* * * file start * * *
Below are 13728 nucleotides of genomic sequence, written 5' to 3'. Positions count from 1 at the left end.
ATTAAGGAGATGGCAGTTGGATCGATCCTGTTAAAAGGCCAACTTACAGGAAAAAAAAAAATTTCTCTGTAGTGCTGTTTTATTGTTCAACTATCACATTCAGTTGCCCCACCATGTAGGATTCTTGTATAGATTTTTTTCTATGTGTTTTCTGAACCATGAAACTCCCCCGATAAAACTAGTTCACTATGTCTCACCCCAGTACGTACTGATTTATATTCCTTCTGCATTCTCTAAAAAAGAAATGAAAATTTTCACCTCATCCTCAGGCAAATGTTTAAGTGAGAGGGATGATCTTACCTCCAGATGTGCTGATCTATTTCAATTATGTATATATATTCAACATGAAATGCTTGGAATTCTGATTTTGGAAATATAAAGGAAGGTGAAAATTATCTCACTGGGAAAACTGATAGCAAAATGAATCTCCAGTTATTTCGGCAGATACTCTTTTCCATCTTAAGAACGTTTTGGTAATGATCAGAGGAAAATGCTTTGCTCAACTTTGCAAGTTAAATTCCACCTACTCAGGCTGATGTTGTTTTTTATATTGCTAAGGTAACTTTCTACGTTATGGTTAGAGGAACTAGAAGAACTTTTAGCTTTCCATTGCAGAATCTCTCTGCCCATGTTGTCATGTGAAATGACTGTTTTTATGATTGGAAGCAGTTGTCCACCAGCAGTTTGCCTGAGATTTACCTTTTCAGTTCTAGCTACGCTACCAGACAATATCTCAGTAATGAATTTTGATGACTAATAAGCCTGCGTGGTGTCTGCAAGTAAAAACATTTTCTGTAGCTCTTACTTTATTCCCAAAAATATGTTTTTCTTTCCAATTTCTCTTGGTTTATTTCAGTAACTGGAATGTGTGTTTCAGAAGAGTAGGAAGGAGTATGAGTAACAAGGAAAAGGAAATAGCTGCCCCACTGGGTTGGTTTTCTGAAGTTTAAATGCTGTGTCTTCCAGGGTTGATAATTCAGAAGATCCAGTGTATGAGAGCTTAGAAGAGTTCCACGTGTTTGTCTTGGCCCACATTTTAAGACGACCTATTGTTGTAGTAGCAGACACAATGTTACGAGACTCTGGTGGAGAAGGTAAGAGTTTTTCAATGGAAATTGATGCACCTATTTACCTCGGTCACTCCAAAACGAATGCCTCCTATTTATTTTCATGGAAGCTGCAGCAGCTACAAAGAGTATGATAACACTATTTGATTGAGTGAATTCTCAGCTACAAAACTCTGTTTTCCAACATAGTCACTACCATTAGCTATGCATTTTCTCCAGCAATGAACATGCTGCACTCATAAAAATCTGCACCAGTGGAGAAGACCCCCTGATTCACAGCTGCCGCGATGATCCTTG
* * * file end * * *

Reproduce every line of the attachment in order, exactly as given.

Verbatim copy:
Below are 13728 nucleotides of genomic sequence, written 5' to 3'. Positions count from 1 at the left end.
ATTAAGGAGATGGCAGTTGGATCGATCCTGTTAAAAGGCCAACTTACAGGAAAAAAAAAAATTTCTCTGTAGTGCTGTTTTATTGTTCAACTATCACATTCAGTTGCCCCACCATGTAGGATTCTTGTATAGATTTTTTTCTATGTGTTTTCTGAACCATGAAACTCCCCCGATAAAACTAGTTCACTATGTCTCACCCCAGTACGTACTGATTTATATTCCTTCTGCATTCTCTAAAAAAGAAATGAAAATTTTCACCTCATCCTCAGGCAAATGTTTAAGTGAGAGGGATGATCTTACCTCCAGATGTGCTGATCTATTTCAATTATGTATATATATTCAACATGAAATGCTTGGAATTCTGATTTTGGAAATATAAAGGAAGGTGAAAATTATCTCACTGGGAAAACTGATAGCAAAATGAATCTCCAGTTATTTCGGCAGATACTCTTTTCCATCTTAAGAACGTTTTGGTAATGATCAGAGGAAAATGCTTTGCTCAACTTTGCAAGTTAAATTCCACCTACTCAGGCTGATGTTGTTTTTTATATTGCTAAGGTAACTTTCTACGTTATGGTTAGAGGAACTAGAAGAACTTTTAGCTTTCCATTGCAGAATCTCTCTGCCCATGTTGTCATGTGAAATGACTGTTTTTATGATTGGAAGCAGTTGTCCACCAGCAGTTTGCCTGAGATTTACCTTTTCAGTTCTAGCTACGCTACCAGACAATATCTCAGTAATGAATTTTGATGACTAATAAGCCTGCGTGGTGTCTGCAAGTAAAAACATTTTCTGTAGCTCTTACTTTATTCCCAAAAATATGTTTTTCTTTCCAATTTCTCTTGGTTTATTTCAGTAACTGGAATGTGTGTTTCAGAAGAGTAGGAAGGAGTATGAGTAACAAGGAAAAGGAAATAGCTGCCCCACTGGGTTGGTTTTCTGAAGTTTAAATGCTGTGTCTTCCAGGGTTGATAATTCAGAAGATCCAGTGTATGAGAGCTTAGAAGAGTTCCACGTGTTTGTCTTGGCCCACATTTTAAGACGACCTATTGTTGTAGTAGCAGACACAATGTTACGAGACTCTGGTGGAGAAGGTAAGAGTTTTTCAATGGAAATTGATGCACCTATTTACCTCGGTCACTCCAAAACGAATGCCTCCTATTTATTTTCATGGAAGCTGCAGCAGCTACAAAGAGTATGATAACACTATTTGATTGAGTGAATTCTCAGCTACAAAACTCTGTTTTCCAACATAGTCACTACCATTAGCTATGCATTTTCTCCAGCAATGAACATGCTGCACTCATAAAAATCTGCACCAGTGGAGAAGACCCCCTGATTCACAGCTGCCGCGATGATCCTTG